So I picked up the Pearce biography and randomly turned to the pages on Chesterton's essays "Generally Speaking", which I'd serendipitously found on the shelves of a bookstore in Cincinnati. And in it Pearce suggests reading the essay on Thomas Hardy, which I did. Chesterton opines that Hardy's world view stemmed from industrialization's killing off of the rural ideal and by a pessimism brought about by a too Calvinistic vision that suggested a lack of belief in free will ("the most Christian thing in all of Christian theology."). Hardy blamed every negative event on God, which Chesterton memorably calls a "demonic Monism". He said the author had charity towards others though not towards God.
On the drive to church Sunday I saw a car with a Cleveland Brows flag flying from a window and thought "isn't that ridiculous? The Browns suck." But then I immediately realized that wasn't the lesson of Chesterton. I've always justified my greater interest in the Reds this season as an "appreciation for excellence," much as I'd support the Columbus Symphony more if they were known as an excellent orchestra. But that's not the approach of Chesterton towards life or country. To be a patriot is to be love a thing out of loyalty rather than for any intrinsic merit. Even to love America for her Constitution, her ideals, is to introduce a tainting utility. Patriotism has to have an irrational streak, and as a youth I prided myself on my "realism", "practicality" and "rationality". But those aren't the traits that God necessarily desires.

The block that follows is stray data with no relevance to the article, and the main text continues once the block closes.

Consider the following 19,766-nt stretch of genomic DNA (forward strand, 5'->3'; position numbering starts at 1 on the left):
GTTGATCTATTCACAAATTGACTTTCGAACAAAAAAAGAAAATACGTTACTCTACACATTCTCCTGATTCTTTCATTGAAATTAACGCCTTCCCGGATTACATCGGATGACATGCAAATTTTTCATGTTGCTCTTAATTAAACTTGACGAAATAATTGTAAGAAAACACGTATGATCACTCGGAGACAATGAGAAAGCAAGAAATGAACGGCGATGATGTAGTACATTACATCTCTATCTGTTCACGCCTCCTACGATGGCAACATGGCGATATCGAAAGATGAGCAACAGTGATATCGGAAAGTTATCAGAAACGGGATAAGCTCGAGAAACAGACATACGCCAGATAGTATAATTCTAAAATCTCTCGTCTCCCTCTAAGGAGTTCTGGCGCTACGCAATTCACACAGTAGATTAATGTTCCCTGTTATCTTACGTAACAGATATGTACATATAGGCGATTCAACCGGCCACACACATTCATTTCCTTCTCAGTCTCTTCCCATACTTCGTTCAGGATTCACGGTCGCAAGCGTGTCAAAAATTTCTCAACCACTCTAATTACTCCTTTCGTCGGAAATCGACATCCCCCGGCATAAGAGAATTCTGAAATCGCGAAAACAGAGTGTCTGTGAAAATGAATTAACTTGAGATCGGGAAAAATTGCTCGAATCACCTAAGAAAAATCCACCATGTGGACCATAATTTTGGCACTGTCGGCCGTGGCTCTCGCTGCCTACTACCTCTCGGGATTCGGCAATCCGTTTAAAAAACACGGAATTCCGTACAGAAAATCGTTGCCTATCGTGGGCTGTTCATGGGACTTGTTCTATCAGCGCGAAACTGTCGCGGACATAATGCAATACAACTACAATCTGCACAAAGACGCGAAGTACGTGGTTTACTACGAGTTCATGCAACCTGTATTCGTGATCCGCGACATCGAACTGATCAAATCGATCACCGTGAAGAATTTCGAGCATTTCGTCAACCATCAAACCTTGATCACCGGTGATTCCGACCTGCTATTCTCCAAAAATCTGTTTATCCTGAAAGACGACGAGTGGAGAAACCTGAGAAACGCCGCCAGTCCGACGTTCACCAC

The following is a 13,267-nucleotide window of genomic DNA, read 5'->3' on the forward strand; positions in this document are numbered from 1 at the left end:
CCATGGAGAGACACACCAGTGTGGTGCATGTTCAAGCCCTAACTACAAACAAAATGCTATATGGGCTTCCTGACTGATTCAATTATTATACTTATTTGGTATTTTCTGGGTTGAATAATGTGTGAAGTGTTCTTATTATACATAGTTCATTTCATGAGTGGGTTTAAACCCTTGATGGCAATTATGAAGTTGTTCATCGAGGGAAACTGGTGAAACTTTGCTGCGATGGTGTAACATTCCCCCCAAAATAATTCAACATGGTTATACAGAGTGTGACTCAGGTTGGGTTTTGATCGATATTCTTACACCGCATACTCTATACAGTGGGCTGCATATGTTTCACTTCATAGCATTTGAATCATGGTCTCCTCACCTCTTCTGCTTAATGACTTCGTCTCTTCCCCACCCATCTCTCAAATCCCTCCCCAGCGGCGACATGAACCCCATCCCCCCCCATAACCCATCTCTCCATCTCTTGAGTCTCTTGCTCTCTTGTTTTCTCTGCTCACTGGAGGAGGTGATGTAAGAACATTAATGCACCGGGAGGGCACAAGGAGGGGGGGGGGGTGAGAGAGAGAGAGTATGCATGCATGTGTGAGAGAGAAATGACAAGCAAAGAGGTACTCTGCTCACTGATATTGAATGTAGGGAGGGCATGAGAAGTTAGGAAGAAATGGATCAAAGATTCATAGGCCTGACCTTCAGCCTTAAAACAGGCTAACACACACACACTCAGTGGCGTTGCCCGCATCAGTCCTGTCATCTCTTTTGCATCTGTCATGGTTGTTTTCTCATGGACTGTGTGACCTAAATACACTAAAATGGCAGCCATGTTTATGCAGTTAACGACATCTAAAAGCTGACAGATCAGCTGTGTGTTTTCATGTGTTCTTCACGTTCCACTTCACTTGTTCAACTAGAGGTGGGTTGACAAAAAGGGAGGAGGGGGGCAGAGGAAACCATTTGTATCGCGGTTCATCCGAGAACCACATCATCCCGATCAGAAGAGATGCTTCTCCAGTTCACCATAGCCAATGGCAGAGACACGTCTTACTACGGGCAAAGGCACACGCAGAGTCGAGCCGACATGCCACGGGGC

Chesterton writes "we should thank God for beer and Burgundy by not drinking too much of them." In that Chesterton succinctly points to the source of our goods, to have gratitude to him, and to thank him by being balanced.
I read Orthodoxy about ten years ago, out of duty to general Catlick opinion, but I didn't get out of it what I am this time:
The assumption of it is that a man criticises this world as if he were house-hunting, as if he were being shown over a new suite of apartments....But no man is in that position. A man belongs to this world before he begins to ask if it is nice to belong to it. He has fought for the flag, and often won heroic victories for the flag long before he has ever enlisted. To put shortly what seems the essential matter, he has a loyalty long before he has any admiration.
...it seemed and still seems to me that our attitude towards life can be better expressed in terms of a kind of military loyalty than in terms of criticism and approval. My acceptance of the universe is not optimism, it is more like patriotism. It is a matter of primary loyalty. The world is not a lodging-house at Brighton, which we are to leave because it is miserable. It is the fortress of our family, with the flag flying on the turret, and the more miserable it is the less we should leave it. The point is not that this world is too sad to love or too glad not to love; the point is that when you do love a thing, its gladness is a reason for loving it, and its sadness a reason for loving it more. All optimistic thoughts about England and all pessimistic thoughts about her are alike reasons for the English patriot. Similarly, optimism and pessimism are alike arguments for the cosmic patriot.
...This, as a fact, is how cities did grow great. Go back to the darkest roots of civilization and you will find them knotted round some sacred stone or encircling some sacred well. People first paid honour to a spot and afterwards gained glory for it. Men did not love Rome because she was great. She was great because they had loved her.